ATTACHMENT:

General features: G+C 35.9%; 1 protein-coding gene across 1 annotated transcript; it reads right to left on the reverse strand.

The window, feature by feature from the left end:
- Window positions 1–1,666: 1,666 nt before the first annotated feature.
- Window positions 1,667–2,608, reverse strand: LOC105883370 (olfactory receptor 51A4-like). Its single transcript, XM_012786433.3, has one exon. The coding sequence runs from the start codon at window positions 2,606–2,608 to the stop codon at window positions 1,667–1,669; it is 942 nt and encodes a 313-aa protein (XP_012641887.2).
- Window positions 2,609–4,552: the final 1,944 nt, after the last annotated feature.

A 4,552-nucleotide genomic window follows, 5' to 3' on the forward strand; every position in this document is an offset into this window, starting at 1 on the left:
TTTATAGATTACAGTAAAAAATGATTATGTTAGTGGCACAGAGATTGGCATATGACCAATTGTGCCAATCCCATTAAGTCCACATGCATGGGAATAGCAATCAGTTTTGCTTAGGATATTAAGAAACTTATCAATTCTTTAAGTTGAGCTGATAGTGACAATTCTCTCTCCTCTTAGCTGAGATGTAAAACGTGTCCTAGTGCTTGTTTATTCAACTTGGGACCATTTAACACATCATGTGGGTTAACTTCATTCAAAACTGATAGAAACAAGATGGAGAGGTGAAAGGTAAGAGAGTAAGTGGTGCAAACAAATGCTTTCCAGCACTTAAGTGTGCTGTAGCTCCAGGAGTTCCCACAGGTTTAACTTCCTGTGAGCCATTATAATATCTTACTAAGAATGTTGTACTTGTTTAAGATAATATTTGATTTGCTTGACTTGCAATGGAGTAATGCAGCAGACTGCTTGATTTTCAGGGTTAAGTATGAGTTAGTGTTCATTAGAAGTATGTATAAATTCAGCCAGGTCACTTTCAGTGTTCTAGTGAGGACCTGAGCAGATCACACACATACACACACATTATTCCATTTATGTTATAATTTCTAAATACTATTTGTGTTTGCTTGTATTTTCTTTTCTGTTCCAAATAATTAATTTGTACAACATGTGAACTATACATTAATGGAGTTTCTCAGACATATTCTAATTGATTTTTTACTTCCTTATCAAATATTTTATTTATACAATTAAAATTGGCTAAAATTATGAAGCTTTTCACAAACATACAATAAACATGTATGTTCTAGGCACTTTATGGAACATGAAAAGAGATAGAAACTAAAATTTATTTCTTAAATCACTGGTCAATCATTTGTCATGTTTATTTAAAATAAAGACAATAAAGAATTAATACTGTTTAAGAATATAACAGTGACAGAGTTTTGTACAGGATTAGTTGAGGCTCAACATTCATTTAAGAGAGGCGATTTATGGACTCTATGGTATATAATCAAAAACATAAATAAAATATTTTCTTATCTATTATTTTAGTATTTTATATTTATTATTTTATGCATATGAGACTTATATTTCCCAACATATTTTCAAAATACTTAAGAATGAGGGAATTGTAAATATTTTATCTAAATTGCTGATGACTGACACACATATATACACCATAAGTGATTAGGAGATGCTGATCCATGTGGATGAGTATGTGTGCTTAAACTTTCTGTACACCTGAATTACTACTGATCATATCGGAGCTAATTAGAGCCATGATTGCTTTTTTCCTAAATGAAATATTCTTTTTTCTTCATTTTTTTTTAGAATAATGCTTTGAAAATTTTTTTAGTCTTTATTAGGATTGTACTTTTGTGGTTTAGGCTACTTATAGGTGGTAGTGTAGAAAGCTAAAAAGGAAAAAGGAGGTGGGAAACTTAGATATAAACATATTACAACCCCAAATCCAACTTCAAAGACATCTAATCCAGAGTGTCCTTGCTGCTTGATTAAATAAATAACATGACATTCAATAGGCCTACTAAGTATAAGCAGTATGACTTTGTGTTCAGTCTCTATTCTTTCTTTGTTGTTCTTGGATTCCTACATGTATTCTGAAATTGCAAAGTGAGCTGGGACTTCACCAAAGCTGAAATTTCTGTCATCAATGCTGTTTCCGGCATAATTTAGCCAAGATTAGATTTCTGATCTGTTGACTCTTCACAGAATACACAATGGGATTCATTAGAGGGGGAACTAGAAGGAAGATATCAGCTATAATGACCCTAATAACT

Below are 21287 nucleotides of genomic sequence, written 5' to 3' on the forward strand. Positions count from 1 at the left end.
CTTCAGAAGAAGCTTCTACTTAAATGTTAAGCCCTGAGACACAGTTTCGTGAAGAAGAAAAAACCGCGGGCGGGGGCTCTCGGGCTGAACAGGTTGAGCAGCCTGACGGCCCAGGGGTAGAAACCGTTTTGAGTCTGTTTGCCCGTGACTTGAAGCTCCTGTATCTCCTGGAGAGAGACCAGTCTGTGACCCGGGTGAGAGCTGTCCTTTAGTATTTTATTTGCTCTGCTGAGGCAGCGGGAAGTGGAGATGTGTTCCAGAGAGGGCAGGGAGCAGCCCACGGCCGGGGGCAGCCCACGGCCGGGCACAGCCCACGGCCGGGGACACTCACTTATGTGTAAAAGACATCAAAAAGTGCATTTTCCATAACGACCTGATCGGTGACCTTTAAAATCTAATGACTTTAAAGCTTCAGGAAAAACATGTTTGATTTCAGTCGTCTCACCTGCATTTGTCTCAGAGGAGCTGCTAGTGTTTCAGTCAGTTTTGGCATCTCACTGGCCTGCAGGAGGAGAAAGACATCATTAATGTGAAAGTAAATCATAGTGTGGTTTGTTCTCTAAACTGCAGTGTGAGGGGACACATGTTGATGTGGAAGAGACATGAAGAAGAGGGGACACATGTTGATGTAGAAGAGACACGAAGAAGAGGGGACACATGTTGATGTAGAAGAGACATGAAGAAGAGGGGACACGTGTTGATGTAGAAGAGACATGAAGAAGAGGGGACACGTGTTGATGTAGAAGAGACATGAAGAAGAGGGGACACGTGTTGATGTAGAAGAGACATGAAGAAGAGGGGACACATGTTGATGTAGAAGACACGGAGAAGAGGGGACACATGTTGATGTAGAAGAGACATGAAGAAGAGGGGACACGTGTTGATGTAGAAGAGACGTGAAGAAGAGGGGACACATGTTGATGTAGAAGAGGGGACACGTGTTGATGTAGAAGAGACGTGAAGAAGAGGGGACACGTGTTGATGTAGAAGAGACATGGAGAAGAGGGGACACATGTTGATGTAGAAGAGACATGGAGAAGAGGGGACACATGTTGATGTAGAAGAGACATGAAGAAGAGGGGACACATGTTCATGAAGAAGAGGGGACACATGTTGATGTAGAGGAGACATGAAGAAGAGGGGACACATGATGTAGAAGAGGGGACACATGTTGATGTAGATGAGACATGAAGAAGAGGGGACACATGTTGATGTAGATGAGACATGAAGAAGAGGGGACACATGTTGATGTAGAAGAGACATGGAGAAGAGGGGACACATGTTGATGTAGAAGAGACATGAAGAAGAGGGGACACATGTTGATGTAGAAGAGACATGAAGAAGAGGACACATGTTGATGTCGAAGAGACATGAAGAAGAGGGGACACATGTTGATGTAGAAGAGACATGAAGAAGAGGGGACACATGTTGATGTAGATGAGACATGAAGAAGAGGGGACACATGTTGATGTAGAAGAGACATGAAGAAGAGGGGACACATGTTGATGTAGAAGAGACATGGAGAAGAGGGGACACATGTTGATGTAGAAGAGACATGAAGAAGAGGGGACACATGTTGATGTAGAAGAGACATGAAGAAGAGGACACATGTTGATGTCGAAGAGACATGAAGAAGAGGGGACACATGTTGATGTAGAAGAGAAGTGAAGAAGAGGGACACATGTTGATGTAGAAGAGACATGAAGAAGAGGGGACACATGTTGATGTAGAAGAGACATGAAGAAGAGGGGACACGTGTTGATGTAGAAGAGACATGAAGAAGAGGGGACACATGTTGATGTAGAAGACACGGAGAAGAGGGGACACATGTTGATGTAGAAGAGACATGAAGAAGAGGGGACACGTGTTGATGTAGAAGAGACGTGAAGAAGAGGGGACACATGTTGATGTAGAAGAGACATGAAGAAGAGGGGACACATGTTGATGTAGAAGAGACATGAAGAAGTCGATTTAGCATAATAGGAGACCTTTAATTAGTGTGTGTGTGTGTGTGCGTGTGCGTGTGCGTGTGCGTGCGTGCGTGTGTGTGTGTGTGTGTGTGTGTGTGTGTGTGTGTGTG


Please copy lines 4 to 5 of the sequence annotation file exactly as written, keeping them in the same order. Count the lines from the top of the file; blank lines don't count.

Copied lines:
- Window positions 1,667–2,608, reverse strand: LOC105883370 (olfactory receptor 51A4-like). Its single transcript, XM_012786433.3, has one exon. The coding sequence runs from the start codon at window positions 2,606–2,608 to the stop codon at window positions 1,667–1,669; it is 942 nt and encodes a 313-aa protein (XP_012641887.2).
- Window positions 2,609–4,552: the final 1,944 nt, after the last annotated feature.